Alot of "subtle" racist behavior stems from "subtle" racist thought. I just had a discussion here with a poster who openly stated their disappointment with blacks and Latinos because apparently, we only support President Obama "because of the color of his skin." In this person's head, this is not a racist statement. I attempted to explain how offensive this was, but this person was insistent that what they said was not bigoted and that because another black person agreed with them (a black anarchist who stated that "Obama was messing it up for all black people") that what they said was okay. I tried to explain to them why this comment was inaccurate and offensive, but I don't know why I bothered because the person was insistent that it was not a bigoted statement and the entire sub-thread wound up being deleted. This is why as a country, as a culture, we are unable to get anywhere on this topic. People won't take responsibility for their thoughts/behaviors and then everything winds up being swept under the rug. Eric Holder was right.

My husband, who is white, has often told me that it was not until he wound up spending SIGNIFICANT amounts of time immersed in other cultures that he came to realize that alot of his thoughts/perceptions/behaviors towards certain people left much to be desired. Even phrases he used unthinkingly came to take different meaning when he put them in a global context, one such phrase he used to use was something like "I'd do the same for a white man" until he said that to a Thai army captain who looked at him like he'd lost his mind. (I'm reminded of that whenever I think of Fergie saying that her ex-husband, Prince Andrew, was "whiter than white" when she was caught trying to sell access to him for hundreds of thousands of dollars.)

At the end it boils down to ignorance (some good-hearted, some not) a lack of exposure and probably a lack of historical understanding. This is not about class or education -- there are some dirt poor white people who "get" it, and there are some worth millions who never will. (And yet another reason the "class" discussion that so many desperately try to throw into every discussion about racism is not nearly as relevant as they try to pretend it is.) It's about exposure and I also think it's about CARING enough to try to understand and respect the viewpoints of people who have had very different life experiences in this country based solely on the way in which they look.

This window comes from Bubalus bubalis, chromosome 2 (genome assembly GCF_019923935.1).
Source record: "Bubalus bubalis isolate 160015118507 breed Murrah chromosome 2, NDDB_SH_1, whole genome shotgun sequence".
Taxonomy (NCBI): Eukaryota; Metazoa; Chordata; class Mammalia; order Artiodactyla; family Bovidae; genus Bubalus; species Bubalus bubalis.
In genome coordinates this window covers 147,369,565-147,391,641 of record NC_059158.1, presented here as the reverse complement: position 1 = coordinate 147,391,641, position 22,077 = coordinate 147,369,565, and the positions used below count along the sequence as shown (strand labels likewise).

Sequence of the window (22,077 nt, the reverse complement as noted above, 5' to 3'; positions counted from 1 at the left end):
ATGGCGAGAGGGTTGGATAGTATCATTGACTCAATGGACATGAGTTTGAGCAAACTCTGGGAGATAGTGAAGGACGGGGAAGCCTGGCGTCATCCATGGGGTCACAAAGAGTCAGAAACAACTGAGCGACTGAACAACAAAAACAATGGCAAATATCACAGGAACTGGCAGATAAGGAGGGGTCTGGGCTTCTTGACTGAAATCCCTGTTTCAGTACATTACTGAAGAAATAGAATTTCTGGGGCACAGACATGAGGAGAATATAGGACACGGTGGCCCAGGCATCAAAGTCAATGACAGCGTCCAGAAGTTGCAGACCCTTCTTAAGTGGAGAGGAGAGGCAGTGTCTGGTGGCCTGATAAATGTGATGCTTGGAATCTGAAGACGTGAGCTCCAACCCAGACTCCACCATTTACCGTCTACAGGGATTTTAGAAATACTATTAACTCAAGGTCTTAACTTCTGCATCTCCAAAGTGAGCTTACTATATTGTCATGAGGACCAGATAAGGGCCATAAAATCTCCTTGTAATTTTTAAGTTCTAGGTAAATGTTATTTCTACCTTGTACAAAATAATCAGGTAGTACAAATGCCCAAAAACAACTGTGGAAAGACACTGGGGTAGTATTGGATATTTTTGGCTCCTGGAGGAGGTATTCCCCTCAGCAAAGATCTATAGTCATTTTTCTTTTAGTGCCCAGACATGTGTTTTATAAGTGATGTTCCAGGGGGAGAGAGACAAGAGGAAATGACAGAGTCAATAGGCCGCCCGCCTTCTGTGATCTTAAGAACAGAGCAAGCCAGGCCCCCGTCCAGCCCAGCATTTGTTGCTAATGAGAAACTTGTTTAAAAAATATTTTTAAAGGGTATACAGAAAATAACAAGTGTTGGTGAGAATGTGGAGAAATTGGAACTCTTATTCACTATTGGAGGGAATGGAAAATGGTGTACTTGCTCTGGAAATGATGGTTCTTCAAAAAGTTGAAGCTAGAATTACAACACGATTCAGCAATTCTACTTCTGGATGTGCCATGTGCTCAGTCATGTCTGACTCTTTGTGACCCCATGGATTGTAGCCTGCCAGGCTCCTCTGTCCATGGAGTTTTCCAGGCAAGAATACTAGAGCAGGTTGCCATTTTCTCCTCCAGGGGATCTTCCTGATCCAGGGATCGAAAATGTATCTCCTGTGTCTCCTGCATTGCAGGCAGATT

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Karenina Donating Member (1000+ posts) Send PM | Profile | Ignore Wed Jan-19-11 03:15 AM
Response to Reply #7
8. You GO, girl!!!
:applause:
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Brewman_Jax Donating Member (1000+ posts) Send PM | Profile | Ignore Wed Jan-19-11 10:29 AM
Response to Reply #7
9. You are correct
and it's sad that it has to come to that. Got into it with a poster that thought that the only way racism would be gone is if everyone got together and became brown. I'm not sure if the poster was being sarcastic or not. I asked, Is that what it has to come to? Isn't doing the right thing because it's the right thing to do reason enough? Obviously not. Your husband is like a lot of white people--it's not going to sink in until they experience it first hand, or it becomes personal.

I've heard too much from white people about how black people with support black candidates "because they're black". If white people support a white candidate, it's because "they're the most qualified candidate". You'll notice that they don't mind if black people support a white candidate. I don't know what they think of white people that will support a black candidate.

Too much ignorance is because of poor teaching and the country's censored and fantasized history and poor media coverage. The history of race and dealings with the Indians, Mexicans, Chinese, in addition to black people, in the US has been severely censored. Most wonder out loud why there's a Miss Black America contest, Negro Baseball League, Black History Month, BET, HBCU's, etc., (and don't like the idea) and don't know the history. They don't know that Jim Crow segregation has morphed from de jure segregation to de facto segregation. They don't know that black people have been dehumanized for the past 400 years. With dehumanization, came segregation. With segregation, there was no black participation. In that lack of participation, came invisibility and ignorance. With ignorance, there's no learning; without learning, there's no knowledge. Without knowledge, there's no respect.

It's ignorance and lack of respect that makes one a racist.